SEOUL, Jul. 18 (Korea Bizwire) – Extract of Carpinus tschonoskii, a tree indigenous to the Korean Peninsula and called “gaeseoeonamu” in Korean, has proved to be good in protecting human cells from fine particle pollution, a state-run think tank said Thursday.
The deciduous forest tree, which grows to a height of 15 meters with a trunk diameter of 70 centimeters, has been used to treat osteoporosis as a folk remedy.
Southern areas of South Korea, including South Gyeongsang, South Jeolla and Jeju provinces, are habitats for the tree.
A team of researchers at the National Institute of Biological Resources, affiliated with the Environment Ministry, has conducted a test to measure survival rates for keratin cells with a diesel compound used as a stimulant and whose constituents are similar to those of fine particles such as PM2.5.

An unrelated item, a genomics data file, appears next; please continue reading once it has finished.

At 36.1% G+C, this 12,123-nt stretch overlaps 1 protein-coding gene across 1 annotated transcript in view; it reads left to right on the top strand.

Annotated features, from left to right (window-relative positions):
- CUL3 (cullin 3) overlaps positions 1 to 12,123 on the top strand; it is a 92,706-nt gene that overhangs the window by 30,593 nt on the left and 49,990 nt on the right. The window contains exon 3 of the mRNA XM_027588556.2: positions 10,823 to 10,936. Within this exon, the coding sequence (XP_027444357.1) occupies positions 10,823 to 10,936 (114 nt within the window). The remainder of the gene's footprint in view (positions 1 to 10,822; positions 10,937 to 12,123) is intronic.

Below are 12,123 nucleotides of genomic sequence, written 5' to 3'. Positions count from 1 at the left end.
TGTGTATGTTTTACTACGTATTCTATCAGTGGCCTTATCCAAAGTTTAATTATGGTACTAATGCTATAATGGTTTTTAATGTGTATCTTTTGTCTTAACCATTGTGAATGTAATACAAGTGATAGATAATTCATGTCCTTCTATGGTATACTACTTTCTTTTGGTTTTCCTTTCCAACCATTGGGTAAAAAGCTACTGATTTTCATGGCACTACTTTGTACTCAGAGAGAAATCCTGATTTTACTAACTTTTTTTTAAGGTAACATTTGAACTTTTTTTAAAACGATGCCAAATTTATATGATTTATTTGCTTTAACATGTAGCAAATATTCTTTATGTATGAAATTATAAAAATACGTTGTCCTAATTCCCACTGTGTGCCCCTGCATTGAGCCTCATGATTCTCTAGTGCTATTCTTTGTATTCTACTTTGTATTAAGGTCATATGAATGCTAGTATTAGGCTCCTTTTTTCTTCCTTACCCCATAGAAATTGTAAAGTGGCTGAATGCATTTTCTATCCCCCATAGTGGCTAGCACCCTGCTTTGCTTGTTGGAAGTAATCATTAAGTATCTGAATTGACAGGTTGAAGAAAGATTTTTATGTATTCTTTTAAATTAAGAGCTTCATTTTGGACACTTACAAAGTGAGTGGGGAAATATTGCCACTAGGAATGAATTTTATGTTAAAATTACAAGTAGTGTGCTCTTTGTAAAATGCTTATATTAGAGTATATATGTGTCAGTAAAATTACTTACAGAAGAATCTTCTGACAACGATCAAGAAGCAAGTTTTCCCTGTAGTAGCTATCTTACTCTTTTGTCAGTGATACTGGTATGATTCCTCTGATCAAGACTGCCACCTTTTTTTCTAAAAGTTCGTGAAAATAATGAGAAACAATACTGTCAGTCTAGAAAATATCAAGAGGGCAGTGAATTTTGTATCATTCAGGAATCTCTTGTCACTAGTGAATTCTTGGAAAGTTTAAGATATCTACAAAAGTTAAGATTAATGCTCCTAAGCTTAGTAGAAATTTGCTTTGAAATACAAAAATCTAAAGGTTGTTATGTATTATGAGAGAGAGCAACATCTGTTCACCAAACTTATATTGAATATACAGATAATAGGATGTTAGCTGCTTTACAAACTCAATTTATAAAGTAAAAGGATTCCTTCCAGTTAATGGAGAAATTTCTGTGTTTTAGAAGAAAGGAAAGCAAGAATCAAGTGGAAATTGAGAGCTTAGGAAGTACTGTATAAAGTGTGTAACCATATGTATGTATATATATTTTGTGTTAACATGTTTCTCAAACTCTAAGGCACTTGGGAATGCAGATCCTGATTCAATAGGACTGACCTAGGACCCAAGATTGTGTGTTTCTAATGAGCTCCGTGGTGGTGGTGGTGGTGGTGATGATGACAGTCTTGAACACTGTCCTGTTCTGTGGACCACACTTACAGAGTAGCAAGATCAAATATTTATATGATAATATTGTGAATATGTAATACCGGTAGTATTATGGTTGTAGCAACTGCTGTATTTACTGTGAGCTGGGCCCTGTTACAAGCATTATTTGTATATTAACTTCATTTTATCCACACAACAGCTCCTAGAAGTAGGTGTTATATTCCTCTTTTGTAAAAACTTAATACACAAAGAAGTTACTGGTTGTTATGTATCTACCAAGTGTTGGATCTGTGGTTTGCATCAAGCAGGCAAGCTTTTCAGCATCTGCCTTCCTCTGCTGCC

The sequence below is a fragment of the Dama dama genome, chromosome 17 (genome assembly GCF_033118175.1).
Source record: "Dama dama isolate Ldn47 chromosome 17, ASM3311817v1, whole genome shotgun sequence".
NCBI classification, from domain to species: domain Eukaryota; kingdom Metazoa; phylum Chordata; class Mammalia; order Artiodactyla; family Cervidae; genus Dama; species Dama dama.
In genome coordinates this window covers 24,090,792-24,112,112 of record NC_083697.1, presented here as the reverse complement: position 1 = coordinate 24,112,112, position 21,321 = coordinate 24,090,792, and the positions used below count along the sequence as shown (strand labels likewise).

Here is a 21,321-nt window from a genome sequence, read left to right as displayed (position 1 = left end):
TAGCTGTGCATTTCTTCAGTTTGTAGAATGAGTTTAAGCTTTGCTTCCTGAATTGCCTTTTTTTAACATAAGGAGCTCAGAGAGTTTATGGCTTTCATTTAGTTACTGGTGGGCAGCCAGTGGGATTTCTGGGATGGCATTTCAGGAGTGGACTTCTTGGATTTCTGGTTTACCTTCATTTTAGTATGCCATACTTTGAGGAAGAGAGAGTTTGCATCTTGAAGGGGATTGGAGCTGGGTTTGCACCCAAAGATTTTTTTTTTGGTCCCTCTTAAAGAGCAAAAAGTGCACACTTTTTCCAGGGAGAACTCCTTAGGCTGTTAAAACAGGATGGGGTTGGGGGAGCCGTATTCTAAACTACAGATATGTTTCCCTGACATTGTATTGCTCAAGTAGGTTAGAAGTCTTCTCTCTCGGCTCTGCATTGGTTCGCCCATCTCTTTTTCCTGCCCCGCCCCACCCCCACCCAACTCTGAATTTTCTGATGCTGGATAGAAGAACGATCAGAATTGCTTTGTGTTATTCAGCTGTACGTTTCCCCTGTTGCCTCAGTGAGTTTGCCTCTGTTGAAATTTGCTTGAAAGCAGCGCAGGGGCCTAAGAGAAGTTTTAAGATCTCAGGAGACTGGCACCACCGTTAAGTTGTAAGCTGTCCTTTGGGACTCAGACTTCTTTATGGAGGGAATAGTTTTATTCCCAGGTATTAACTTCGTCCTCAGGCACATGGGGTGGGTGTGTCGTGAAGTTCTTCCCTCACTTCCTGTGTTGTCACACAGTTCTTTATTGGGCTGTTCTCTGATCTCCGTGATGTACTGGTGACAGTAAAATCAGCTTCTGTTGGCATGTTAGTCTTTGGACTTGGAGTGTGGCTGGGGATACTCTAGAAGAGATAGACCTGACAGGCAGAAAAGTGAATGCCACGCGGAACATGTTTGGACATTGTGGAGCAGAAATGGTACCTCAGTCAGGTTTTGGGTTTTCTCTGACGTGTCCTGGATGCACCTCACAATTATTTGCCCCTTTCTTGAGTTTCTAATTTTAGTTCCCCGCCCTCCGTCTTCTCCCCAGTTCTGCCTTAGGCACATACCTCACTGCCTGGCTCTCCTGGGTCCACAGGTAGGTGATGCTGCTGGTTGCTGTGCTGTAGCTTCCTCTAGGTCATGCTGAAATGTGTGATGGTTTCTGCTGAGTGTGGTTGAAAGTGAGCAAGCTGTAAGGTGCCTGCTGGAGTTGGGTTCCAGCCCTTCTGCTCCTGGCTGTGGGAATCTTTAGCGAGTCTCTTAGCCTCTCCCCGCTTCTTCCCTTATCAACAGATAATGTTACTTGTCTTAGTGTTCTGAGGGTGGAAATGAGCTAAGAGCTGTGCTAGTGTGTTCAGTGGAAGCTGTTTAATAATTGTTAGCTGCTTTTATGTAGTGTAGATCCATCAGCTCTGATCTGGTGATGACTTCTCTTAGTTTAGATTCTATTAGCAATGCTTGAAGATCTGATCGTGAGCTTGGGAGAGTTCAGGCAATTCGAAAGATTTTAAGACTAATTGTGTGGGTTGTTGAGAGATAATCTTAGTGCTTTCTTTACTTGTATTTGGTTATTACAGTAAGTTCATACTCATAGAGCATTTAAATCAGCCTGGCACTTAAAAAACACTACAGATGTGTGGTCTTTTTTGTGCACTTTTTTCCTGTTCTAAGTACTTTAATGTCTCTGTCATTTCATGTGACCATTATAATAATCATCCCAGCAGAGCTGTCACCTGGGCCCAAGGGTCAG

The test revealed that the cells’ exposure to the chemical compound drops their survival rate to less than 8 percent, but the addition of the gaeseoeo tree extract to the cells elevates the rate to 80 percent or higher.
The institute, which applied for a patent for the discovery in October last year, plans to issue a paper on the findings in an international journal on molecular and cellular biology next month.
It also signed a deal with a local cosmetics maker, ChungdamCDC JNPharm LLC., in April this year to cede its technology for the tree extract to the company, which plans to launch products containing the extract next month.